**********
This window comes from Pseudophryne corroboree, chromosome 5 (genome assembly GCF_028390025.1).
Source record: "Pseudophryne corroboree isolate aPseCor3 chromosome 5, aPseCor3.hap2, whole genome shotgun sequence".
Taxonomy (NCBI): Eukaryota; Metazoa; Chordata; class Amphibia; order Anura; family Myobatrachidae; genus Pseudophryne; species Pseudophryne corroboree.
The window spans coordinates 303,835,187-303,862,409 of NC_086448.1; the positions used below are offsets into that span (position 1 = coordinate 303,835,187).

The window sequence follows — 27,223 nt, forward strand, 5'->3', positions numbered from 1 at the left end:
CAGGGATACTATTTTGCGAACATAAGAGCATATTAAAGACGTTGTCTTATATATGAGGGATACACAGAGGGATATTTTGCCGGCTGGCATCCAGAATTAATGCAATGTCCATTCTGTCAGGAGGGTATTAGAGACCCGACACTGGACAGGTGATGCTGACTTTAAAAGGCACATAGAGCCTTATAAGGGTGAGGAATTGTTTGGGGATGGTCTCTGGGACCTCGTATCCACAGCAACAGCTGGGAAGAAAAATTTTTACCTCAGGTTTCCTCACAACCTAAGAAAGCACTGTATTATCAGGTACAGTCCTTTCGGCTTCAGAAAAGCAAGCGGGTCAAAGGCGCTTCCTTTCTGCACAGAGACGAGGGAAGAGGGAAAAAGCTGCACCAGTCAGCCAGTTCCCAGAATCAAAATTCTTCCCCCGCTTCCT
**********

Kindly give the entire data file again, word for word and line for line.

This window comes from Pseudophryne corroboree, chromosome 5 (genome assembly GCF_028390025.1).
Source record: "Pseudophryne corroboree isolate aPseCor3 chromosome 5, aPseCor3.hap2, whole genome shotgun sequence".
Taxonomy (NCBI): Eukaryota; Metazoa; Chordata; class Amphibia; order Anura; family Myobatrachidae; genus Pseudophryne; species Pseudophryne corroboree.
The window spans coordinates 303,835,187-303,862,409 of NC_086448.1; the positions used below are offsets into that span (position 1 = coordinate 303,835,187).

The window sequence follows — 27,223 nt, forward strand, 5'->3', positions numbered from 1 at the left end:
CAGGGATACTATTTTGCGAACATAAGAGCATATTAAAGACGTTGTCTTATATATGAGGGATACACAGAGGGATATTTTGCCGGCTGGCATCCAGAATTAATGCAATGTCCATTCTGTCAGGAGGGTATTAGAGACCCGACACTGGACAGGTGATGCTGACTTTAAAAGGCACATAGAGCCTTATAAGGGTGAGGAATTGTTTGGGGATGGTCTCTGGGACCTCGTATCCACAGCAACAGCTGGGAAGAAAAATTTTTACCTCAGGTTTCCTCACAACCTAAGAAAGCACTGTATTATCAGGTACAGTCCTTTCGGCTTCAGAAAAGCAAGCGGGTCAAAGGCGCTTCCTTTCTGCACAGAGACGAGGGAAGAGGGAAAAAGCTGCACCAGTCAGCCAGTTCCCAGAATCAAAATTCTTCCCCCGCTTCCT